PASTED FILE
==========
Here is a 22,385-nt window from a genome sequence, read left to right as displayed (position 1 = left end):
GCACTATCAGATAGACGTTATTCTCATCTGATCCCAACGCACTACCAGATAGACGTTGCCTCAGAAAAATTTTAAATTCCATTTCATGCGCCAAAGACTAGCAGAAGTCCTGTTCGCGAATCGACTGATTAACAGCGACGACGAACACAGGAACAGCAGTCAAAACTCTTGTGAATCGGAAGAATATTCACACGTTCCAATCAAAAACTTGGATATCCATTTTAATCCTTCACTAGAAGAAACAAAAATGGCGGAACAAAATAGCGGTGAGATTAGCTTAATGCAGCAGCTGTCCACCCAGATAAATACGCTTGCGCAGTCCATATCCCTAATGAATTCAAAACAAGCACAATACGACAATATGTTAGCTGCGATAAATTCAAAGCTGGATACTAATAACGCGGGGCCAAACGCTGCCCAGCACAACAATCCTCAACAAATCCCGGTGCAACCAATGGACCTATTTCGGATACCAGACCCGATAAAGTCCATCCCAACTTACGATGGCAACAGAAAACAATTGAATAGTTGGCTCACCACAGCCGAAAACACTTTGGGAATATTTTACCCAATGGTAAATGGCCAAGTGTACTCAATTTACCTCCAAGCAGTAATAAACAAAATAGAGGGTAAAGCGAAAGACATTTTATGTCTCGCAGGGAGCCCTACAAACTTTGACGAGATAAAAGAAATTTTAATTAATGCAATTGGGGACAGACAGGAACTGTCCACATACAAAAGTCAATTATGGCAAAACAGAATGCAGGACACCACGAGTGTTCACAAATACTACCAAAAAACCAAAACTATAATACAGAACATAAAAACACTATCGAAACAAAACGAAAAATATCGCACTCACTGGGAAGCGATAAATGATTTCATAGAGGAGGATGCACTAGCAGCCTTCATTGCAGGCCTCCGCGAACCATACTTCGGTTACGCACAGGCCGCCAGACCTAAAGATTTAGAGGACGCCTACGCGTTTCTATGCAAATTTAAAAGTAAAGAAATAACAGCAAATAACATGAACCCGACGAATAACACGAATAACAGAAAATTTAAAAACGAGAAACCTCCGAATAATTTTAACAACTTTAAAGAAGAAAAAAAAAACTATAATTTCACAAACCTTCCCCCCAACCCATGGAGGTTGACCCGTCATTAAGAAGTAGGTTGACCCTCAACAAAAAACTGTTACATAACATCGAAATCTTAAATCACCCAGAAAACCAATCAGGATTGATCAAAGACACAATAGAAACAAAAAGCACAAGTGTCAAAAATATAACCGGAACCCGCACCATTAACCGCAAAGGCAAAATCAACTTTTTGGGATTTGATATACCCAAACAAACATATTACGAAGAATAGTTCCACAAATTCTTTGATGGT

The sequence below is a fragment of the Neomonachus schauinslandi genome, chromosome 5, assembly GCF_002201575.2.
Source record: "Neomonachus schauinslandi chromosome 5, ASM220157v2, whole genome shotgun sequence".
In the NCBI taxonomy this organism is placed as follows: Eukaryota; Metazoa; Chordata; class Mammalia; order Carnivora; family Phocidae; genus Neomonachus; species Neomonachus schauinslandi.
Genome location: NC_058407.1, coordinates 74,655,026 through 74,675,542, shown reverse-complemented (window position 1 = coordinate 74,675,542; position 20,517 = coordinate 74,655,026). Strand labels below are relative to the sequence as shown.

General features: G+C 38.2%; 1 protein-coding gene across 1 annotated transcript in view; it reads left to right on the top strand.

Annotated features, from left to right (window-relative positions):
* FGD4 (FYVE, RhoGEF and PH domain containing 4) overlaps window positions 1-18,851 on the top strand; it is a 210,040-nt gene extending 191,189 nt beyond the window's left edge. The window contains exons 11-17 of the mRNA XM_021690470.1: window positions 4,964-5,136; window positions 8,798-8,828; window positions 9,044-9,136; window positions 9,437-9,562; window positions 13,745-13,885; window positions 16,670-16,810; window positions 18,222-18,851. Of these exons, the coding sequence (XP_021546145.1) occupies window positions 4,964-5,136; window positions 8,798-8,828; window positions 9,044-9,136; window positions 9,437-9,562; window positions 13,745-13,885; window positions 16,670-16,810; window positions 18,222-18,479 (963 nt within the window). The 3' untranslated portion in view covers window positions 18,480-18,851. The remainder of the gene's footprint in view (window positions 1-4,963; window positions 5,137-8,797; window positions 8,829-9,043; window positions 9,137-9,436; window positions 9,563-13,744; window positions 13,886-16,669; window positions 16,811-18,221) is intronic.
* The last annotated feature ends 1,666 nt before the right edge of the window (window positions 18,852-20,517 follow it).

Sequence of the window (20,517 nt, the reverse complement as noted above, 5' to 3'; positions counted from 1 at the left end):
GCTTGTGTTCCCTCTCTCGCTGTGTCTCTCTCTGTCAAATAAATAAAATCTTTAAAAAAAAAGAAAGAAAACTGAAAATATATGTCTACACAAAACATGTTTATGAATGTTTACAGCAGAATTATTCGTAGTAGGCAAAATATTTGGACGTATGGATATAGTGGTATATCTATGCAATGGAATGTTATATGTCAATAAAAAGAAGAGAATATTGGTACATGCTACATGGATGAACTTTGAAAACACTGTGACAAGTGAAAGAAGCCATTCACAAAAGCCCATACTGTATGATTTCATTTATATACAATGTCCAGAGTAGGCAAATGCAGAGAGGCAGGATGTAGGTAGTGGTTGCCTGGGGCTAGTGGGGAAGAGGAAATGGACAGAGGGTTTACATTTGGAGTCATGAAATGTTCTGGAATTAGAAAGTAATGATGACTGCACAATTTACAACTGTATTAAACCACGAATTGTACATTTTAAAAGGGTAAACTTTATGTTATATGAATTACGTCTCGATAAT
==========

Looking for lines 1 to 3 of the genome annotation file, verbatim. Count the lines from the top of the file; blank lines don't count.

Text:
Here is a 22,385-nt window from a genome sequence, read left to right as displayed (position 1 = left end):
GCACTATCAGATAGACGTTATTCTCATCTGATCCCAACGCACTACCAGATAGACGTTGCCTCAGAAAAATTTTAAATTCCATTTCATGCGCCAAAGACTAGCAGAAGTCCTGTTCGCGAATCGACTGATTAACAGCGACGACGAACACAGGAACAGCAGTCAAAACTCTTGTGAATCGGAAGAATATTCACACGTTCCAATCAAAAACTTGGATATCCATTTTAATCCTTCACTAGAAGAAACAAAAATGGCGGAACAAAATAGCGGTGAGATTAGCTTAATGCAGCAGCTGTCCACCCAGATAAATACGCTTGCGCAGTCCATATCCCTAATGAATTCAAAACAAGCACAATACGACAATATGTTAGCTGCGATAAATTCAAAGCTGGATACTAATAACGCGGGGCCAAACGCTGCCCAGCACAACAATCCTCAACAAATCCCGGTGCAACCAATGGACCTATTTCGGATACCAGACCCGATAAAGTCCATCCCAACTTACGATGGCAACAGAAAACAATTGAATAGTTGGCTCACCACAGCCGAAAACACTTTGGGAATATTTTACCCAATGGTAAATGGCCAAGTGTACTCAATTTACCTCCAAGCAGTAATAAACAAAATAGAGGGTAAAGCGAAAGACATTTTATGTCTCGCAGGGAGCCCTACAAACTTTGACGAGATAAAAGAAATTTTAATTAATGCAATTGGGGACAGACAGGAACTGTCCACATACAAAAGTCAATTATGGCAAAACAGAATGCAGGACACCACGAGTGTTCACAAATACTACCAAAAAACCAAAACTATAATACAGAACATAAAAACACTATCGAAACAAAACGAAAAATATCGCACTCACTGGGAAGCGATAAATGATTTCATAGAGGAGGATGCACTAGCAGCCTTCATTGCAGGCCTCCGCGAACCATACTTCGGTTACGCACAGGCCGCCAGACCTAAAGATTTAGAGGACGCCTACGCGTTTCTATGCAAATTTAAAAGTAAAGAAATAACAGCAAATAACATGAACCCGACGAATAACACGAATAACAGAAAATTTAAAAACGAGAAACCTCCGAATAATTTTAACAACTTTAAAGAAGAAAAAAAAAACTATAATTTCACAAACCTTCCCCCCAACCCATGGAGGTTGACCCGTCATTAAGAAGTAGGTTGACCCTCAACAAAAAACTGTTACATAACATCGAAATCTTAAATCACCCAGAAAACCAATCAGGATTGATCAAAGACACAATAGAAACAAAAAGCACAAGTGTCAAAAATATAACCGGAACCCGCACCATTAACCGCAAAGGCAAAATCAACTTTTTGGGATTTGATATACCCAAACAAACATATTACGAAGAATAGTTCCACAAATTCTTTGATGGT

The sequence below is a fragment of the Neomonachus schauinslandi genome, chromosome 5, assembly GCF_002201575.2.